To install click the Add extension button. That's it.

The source code for the WIKI 2 extension is being checked by specialists of the Mozilla Foundation, Google, and Apple. You could also do it yourself at any point in time.

Kelly Slayton
Congratulations on this excellent venture… what a great idea!
Alexander Grigorievskiy
I use WIKI 2 every day and almost forgot how the original Wikipedia looks like.
Live Statistics
English Articles
Improved in 24 Hours
Added in 24 Hours
What we do. Every page goes through several hundred of perfecting techniques; in live mode. Quite the same Wikipedia. Just better.

Ivinghoe Hills

From Wikipedia, the free encyclopedia

Ivinghoe Hills
Site of Special Scientific Interest
Ivinghoe Beacon from Steps Hill - - 521892.jpg
View of Ivinghoe Beacon from Steps Hill
Area of SearchBuckinghamshire
Grid referenceSP963159
Area210.4 hectares (520 acres)
Location mapMagic Map

Ivinghoe Hills is a 210.4 hectares (520 acres) Site of Special Scientific Interest in Ivinghoe in Buckinghamshire, and part of the Chilterns Area of Outstanding Natural Beauty. It is listed in A Nature Conservation Review. The Ridgeway long-distance footpath ends and the Icknield Way Path starts in the site on Ivinghoe Beacon. An Iron Age fort on Ivinghoe Beacon and a tumulus on Gallows Hill are Scheduled Monuments. The site is part of the National Trust's Ashridge Estate, apart from a small area which belongs to Buckinghamshire County Council.[1][2][3]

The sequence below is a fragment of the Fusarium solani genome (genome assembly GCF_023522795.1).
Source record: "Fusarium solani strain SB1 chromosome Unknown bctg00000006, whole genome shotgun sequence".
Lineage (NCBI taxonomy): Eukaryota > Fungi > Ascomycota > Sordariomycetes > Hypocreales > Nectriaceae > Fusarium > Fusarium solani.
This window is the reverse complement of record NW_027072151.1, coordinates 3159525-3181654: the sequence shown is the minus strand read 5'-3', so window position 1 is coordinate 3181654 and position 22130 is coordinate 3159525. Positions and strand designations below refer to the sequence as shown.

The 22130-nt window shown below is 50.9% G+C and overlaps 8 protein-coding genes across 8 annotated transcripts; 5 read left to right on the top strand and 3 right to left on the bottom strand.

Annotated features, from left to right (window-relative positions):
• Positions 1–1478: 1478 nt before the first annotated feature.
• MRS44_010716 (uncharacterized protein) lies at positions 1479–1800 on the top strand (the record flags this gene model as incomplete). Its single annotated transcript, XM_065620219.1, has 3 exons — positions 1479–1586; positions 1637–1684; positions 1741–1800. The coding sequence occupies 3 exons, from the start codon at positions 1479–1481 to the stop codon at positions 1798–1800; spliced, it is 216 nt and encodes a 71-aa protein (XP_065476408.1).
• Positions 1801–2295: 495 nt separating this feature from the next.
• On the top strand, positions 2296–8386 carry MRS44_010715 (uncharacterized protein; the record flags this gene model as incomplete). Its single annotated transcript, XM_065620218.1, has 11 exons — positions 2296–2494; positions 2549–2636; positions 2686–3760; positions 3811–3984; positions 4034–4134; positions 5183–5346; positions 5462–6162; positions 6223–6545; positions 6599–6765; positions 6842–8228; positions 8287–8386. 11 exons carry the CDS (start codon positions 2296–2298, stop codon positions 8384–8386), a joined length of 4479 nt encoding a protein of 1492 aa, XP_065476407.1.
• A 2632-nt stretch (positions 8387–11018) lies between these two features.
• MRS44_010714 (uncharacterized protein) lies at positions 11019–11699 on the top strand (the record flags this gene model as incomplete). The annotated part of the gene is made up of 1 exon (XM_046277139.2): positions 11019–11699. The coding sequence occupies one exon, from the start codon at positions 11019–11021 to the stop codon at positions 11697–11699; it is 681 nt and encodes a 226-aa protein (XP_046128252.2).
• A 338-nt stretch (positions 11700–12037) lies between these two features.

The site is biologically rich, and it has varied habitats including unimproved chalk grassland, which has some nationally rare species, semi-natural woodland and scrub. Some of the grassland is grazed by sheep and cattle. There are two areas of ancient woodland. An area of ploughed land on Gallows Hill has been retained within the SSSI because some of the weeds are nationally scarce.[1]

There is access from the National Trust car park off the B488 road.[4]


  1. ^ a b "Ivinghoe Hills citation" (PDF). Sites of Special Scientific Interest. Natural England. Retrieved 30 September 2015.
  2. ^ "Map of Ivinghoe Hills". Sites of Special Scientific Interest. Natural England. Retrieved 30 September 2015.
  3. ^ "Ashridge Estate: The Hills are Alive at Ashridge". National Trust. Retrieved 30 September 2015.
  4. ^ "Ivinghoe Beacon". Bucks Earth Heritage Group. Retrieved 30 September 2015.

This page was last edited on 4 October 2020, at 16:06
Basis of this page is in Wikipedia. Text is available under the CC BY-SA 3.0 Unported License. Non-text media are available under their specified licenses. Wikipedia® is a registered trademark of the Wikimedia Foundation, Inc. WIKI 2 is an independent company and has no affiliation with Wikimedia Foundation.